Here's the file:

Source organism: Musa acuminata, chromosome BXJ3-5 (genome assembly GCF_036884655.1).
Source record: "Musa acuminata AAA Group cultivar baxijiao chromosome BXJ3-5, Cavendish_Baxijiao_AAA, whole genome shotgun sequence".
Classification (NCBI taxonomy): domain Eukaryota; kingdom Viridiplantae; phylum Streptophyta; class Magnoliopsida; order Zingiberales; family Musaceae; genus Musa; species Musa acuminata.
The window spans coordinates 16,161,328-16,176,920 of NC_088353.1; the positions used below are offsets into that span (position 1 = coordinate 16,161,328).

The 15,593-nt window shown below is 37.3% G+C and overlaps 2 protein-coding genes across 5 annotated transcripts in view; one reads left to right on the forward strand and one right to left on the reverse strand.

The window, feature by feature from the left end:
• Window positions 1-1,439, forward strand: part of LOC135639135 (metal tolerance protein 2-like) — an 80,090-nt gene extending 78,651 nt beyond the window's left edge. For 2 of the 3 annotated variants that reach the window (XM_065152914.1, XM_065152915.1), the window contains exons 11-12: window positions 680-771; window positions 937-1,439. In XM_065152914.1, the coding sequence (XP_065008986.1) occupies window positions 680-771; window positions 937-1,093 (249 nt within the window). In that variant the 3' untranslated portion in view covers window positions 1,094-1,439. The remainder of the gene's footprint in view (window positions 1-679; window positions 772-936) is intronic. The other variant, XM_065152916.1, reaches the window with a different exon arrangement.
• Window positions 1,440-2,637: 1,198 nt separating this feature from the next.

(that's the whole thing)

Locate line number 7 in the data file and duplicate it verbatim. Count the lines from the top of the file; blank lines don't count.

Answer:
• Window positions 1-1,439, forward strand: part of LOC135639135 (metal tolerance protein 2-like) — an 80,090-nt gene extending 78,651 nt beyond the window's left edge. For 2 of the 3 annotated variants that reach the window (XM_065152914.1, XM_065152915.1), the window contains exons 11-12: window positions 680-771; window positions 937-1,439. In XM_065152914.1, the coding sequence (XP_065008986.1) occupies window positions 680-771; window positions 937-1,093 (249 nt within the window). In that variant the 3' untranslated portion in view covers window positions 1,094-1,439. The remainder of the gene's footprint in view (window positions 1-679; window positions 772-936) is intronic. The other variant, XM_065152916.1, reaches the window with a different exon arrangement.